Tuesday, October 12, 2010

Love Without Boundaries: Orlando Brings The Virginia Woolf Novel To Screen Well.

The Good: Plot, Character, Sets, Direction, Costumes
The Bad: Occasionally Pointless, Breaks in the "fourth wall"
The Basics: Cerebral, beautiful and populated by interesting characters, Orlando is definitely worth your time!

Orlando, I've discovered, is a "take it or leave it" film; people either like it or they don't, there's not much middle ground. My opinion on it wavers slightly with my mood, but I've yet for it to waver so far that I wouldn't recommend it. The film Orlando is based upon the book Orlando (click here for my review!) by Virginia Woolf. However, the film is much more clear and works in some ways better than Woolf's original narrative.

Orlando is simply one of the most beautiful films ever filmed. The costumes are gorgeous, the scenery is lush and beautifully captured, the make-up is exquisite. Orlando reminds the viewer why awards are given out for things like hair styling and cinematography. Outside simply being beautiful, there is much to recommend the movie.

First off, Orlando is one of the few films that comes easily to mind that has a terrific plot. Things happen in the movie and they are well paced enough that it keeps the interest up. By the end of the movie, there's a sense that there was a beginning that led to an end and that the characters moved them there. Such is rare in today's movies.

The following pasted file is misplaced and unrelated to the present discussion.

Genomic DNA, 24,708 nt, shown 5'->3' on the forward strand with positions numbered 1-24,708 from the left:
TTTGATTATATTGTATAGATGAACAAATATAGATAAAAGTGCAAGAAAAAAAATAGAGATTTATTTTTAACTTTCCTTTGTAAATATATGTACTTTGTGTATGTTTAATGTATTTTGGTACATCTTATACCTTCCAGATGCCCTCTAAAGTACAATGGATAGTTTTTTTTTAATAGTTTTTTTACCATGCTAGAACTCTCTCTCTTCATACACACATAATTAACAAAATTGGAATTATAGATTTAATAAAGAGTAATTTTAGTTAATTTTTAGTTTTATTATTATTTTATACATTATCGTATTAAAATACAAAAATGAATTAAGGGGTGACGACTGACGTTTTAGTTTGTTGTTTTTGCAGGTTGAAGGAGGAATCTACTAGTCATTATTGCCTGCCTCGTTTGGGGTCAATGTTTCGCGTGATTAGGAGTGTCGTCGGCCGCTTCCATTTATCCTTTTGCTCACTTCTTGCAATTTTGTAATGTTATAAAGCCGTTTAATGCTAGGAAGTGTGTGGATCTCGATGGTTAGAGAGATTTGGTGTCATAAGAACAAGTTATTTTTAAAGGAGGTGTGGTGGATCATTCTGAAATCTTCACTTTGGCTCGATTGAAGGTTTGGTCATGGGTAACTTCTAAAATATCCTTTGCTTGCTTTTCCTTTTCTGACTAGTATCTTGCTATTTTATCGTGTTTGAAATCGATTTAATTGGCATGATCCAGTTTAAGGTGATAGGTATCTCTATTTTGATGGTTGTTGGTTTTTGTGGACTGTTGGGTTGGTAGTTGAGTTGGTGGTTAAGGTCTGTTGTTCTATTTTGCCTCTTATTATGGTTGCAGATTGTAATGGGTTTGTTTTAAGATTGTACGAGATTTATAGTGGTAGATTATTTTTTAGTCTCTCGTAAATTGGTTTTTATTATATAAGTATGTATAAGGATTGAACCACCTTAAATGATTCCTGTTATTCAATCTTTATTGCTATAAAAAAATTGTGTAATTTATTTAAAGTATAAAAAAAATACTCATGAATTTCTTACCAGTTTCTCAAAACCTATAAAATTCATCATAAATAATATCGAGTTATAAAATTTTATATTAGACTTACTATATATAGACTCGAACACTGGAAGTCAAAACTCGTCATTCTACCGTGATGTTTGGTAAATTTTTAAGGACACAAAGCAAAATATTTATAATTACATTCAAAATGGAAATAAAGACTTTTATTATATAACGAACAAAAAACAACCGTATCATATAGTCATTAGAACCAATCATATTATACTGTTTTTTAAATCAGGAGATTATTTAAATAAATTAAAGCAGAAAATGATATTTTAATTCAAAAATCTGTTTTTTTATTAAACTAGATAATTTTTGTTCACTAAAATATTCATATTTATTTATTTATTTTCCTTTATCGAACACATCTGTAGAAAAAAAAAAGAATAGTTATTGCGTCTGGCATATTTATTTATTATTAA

The Lord Orlando begins in the sixteenth century as a nobleman who is impressed into the service of Queen Elizabeth I. The queen, as she dies, charges Orlando with the task of not aging. From that point, Orlando ceases to age and focuses on the important things in life: treachery, women, sleep and poetry. Orlando evolves through time without aging and through England's ages, growing as a person through criticism and travels abroad.

After witnessing a battlefield death in the 1700s, the Lord Orlando mysteriously awakens as the Lady Orlando and utters one of the best lines about gender differences of all time. She returns to England to resume her life and is met with problems of being unaging and a woman.

That's not to say everything makes neat and tidy sense: Orlando lays upon a moor for 100 years and it's difficult to suspend disbelief to believe that no one finds her there. But in all of the important ways, the film flows well with vibrant characters experiencing intriguing events.

The film is discovering self by being the other. The flipping of genders is done with ease and sophistication, that is, in an adult manner. There is a surreal effect to much of the film, especially the shifts in time. The surreal nature has to do with the fact that the film is based on a novel by Virginia Woolf and Woolf's fascination with surrealism.

Which leads me to my only real beef with the movie. There's the occasional moment that seems random and out of place, like the well established shot of a person frozen in ice carrying fruit. There are these moments that do not fit. Also, the film breaks through the fourth wall at times, moments when Orlando looks at the audience and speaks directly at the viewer that I find unsettling.

Otherwise, Orlando is a film well worth the viewing!

For other films with surreal aspects, please check out my reviews of:
Shutter Island


For other film reviews, please visit my index page for an organized listing by clicking here!

© 2010, 2001 W.L. Swarts. May not be reprinted without permission.

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